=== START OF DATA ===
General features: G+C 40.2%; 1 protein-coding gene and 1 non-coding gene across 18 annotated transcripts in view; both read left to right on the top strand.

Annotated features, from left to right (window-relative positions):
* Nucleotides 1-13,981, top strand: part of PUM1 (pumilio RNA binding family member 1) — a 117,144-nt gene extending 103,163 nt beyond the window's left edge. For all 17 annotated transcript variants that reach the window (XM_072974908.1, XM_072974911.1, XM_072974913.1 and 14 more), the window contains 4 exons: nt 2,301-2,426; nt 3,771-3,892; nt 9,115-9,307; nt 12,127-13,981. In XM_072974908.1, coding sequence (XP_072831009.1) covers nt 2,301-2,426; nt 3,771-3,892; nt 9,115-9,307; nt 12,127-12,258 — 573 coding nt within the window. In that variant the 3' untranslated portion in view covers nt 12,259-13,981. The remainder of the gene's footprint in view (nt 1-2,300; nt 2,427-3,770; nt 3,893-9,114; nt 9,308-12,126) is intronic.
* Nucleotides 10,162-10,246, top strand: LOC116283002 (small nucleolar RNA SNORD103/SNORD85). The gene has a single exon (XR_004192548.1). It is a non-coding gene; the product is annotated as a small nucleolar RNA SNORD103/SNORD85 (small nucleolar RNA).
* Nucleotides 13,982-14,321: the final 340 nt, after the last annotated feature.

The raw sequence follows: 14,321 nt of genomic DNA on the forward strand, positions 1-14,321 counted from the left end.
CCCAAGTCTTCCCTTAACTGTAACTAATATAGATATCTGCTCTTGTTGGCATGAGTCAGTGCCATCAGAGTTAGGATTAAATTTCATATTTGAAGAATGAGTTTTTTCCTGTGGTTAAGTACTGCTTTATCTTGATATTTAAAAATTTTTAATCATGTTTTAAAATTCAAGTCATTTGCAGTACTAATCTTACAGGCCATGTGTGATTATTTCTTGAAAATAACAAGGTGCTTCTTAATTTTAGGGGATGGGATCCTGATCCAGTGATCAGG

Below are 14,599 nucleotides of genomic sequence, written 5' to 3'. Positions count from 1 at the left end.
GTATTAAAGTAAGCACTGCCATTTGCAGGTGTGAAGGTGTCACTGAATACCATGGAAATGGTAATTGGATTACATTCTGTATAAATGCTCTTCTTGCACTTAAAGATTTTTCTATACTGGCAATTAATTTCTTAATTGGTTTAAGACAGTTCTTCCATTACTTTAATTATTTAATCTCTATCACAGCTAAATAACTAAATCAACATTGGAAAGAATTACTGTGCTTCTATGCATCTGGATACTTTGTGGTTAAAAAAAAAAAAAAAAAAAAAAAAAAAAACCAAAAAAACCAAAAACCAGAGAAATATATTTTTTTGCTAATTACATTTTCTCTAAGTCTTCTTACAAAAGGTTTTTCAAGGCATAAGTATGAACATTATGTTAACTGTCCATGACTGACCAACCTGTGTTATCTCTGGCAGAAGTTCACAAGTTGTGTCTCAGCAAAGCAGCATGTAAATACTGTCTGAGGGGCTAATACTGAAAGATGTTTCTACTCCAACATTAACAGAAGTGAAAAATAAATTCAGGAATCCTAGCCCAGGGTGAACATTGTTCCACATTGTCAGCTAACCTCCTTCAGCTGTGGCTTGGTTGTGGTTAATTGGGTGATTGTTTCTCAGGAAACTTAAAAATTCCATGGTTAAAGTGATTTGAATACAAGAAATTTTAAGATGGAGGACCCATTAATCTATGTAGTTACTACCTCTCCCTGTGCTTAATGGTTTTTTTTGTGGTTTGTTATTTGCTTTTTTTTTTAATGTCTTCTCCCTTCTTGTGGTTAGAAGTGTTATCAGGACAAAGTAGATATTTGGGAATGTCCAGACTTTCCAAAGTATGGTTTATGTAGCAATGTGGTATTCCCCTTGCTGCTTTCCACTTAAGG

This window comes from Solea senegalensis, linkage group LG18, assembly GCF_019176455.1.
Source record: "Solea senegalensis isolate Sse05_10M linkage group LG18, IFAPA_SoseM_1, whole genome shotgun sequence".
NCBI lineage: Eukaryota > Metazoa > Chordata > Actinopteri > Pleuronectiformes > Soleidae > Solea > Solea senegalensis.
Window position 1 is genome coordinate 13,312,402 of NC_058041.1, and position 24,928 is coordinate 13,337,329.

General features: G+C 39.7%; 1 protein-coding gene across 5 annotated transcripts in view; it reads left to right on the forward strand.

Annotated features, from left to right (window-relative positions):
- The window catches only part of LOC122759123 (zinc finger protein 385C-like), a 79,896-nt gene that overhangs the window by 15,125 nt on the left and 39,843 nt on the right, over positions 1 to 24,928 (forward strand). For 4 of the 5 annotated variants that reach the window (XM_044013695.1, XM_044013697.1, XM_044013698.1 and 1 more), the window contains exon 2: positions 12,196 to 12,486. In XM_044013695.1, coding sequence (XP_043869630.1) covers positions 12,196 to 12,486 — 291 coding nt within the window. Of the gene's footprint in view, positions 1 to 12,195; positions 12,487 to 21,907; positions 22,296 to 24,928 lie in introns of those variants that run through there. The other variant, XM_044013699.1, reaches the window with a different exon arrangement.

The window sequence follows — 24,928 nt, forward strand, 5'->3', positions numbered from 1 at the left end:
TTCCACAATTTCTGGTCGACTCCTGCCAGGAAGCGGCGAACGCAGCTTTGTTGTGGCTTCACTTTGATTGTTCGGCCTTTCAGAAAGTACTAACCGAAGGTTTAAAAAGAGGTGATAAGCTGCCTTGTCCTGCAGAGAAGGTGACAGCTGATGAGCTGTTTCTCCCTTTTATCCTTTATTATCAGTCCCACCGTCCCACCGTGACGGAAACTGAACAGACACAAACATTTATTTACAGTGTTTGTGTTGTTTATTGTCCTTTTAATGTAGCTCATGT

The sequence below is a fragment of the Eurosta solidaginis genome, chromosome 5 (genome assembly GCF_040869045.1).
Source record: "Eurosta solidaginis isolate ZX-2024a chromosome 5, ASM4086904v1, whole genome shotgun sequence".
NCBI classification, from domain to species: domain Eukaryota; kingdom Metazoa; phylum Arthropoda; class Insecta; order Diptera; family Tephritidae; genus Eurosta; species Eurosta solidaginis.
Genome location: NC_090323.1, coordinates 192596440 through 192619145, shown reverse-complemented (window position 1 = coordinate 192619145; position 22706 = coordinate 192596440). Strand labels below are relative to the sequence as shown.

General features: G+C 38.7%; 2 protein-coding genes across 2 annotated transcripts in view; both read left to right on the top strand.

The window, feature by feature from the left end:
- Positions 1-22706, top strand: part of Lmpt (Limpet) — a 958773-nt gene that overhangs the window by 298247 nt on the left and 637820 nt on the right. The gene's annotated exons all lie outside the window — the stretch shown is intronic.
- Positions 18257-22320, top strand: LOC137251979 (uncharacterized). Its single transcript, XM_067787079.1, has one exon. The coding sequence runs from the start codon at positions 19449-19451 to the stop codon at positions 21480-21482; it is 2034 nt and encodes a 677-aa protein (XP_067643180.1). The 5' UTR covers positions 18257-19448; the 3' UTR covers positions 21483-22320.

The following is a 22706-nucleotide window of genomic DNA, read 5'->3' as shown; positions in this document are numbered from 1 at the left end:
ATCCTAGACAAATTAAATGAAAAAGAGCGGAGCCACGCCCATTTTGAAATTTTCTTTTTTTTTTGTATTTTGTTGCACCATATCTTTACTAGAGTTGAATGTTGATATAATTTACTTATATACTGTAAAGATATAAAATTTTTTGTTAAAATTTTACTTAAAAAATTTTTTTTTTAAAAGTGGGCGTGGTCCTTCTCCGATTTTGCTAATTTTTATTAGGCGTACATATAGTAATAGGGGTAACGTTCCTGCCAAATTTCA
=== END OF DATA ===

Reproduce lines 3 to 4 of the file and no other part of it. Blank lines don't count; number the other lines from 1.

* Nucleotides 1-13,981, top strand: part of PUM1 (pumilio RNA binding family member 1) — a 117,144-nt gene extending 103,163 nt beyond the window's left edge. For all 17 annotated transcript variants that reach the window (XM_072974908.1, XM_072974911.1, XM_072974913.1 and 14 more), the window contains 4 exons: nt 2,301-2,426; nt 3,771-3,892; nt 9,115-9,307; nt 12,127-13,981. In XM_072974908.1, coding sequence (XP_072831009.1) covers nt 2,301-2,426; nt 3,771-3,892; nt 9,115-9,307; nt 12,127-12,258 — 573 coding nt within the window. In that variant the 3' untranslated portion in view covers nt 12,259-13,981. The remainder of the gene's footprint in view (nt 1-2,300; nt 2,427-3,770; nt 3,893-9,114; nt 9,308-12,126) is intronic.
* Nucleotides 10,162-10,246, top strand: LOC116283002 (small nucleolar RNA SNORD103/SNORD85). The gene has a single exon (XR_004192548.1). It is a non-coding gene; the product is annotated as a small nucleolar RNA SNORD103/SNORD85 (small nucleolar RNA).